Frequent Olivewood Cemetery visitor Roger Barnaby came across a disturbing discovery in the historic African-American cemetery south of White Oak Bayou between Heights Blvd. and Studemont not long before dark on Halloween: Survey markers and what look like new fenceposts, installed only a few inches from some marked graves. Barnaby tells Swamplot he’s not certain of the purpose of the posts, but believes they and the survey flags mark an intended expansion of the cemetery’s longtime neighbor to the south and east, grocery distributor Grocers Supply. “You can even see that they pounded a survey spike into one of the graves,” he notes:
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The land is immediately adjacent to Grocer’s supply and situated so that nobody else could use the SW corner. . . . An interesting aside — I also learned that Grocer’s Supply won a lawsuit back in 1946 that closed off the main entrance (south) of the graveyard so that Grocer’s Supply could expand.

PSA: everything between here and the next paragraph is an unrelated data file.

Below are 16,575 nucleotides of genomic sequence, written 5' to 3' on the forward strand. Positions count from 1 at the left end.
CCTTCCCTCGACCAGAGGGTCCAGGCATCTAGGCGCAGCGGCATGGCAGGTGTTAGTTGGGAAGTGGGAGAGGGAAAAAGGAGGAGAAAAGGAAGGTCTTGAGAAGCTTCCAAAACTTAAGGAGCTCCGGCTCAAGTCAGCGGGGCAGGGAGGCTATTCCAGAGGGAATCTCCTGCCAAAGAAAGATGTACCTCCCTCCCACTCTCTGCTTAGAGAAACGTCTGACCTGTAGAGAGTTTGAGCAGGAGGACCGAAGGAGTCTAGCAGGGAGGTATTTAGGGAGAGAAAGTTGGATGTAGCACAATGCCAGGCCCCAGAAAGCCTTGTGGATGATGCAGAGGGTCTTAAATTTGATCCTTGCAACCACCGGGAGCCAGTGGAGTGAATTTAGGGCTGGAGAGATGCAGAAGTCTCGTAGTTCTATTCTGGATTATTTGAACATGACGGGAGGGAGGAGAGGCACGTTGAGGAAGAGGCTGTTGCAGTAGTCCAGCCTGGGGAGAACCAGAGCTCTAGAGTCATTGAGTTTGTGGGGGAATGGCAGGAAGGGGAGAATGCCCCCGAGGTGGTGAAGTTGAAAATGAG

There are new pink survey ribbons, so it was obviously recently surveyed. My photo shows one of the spikes and ribbons. . . .
In any case, the photos speak for themselves. How can it be legal to do anything like that next to a well marked grave?
Olivewood Cemetery was established in 1875 as the first burial ground for freed slaves within city limits, but the land had served as a resting place for slaves for some time before then.
This isn’t Olivewood’s first brush with groceries in recent weeks: The 380 agreement recently approved by city council for the benefit of the Kroger planned for the other side of Studemont includes some funding for the cemetery’s restoration.
- Previously on Swamplot: Olivewood Cemetery’s Grave Situation: Not Washed Down to the Bayou Yet
Photos: Roger Barnaby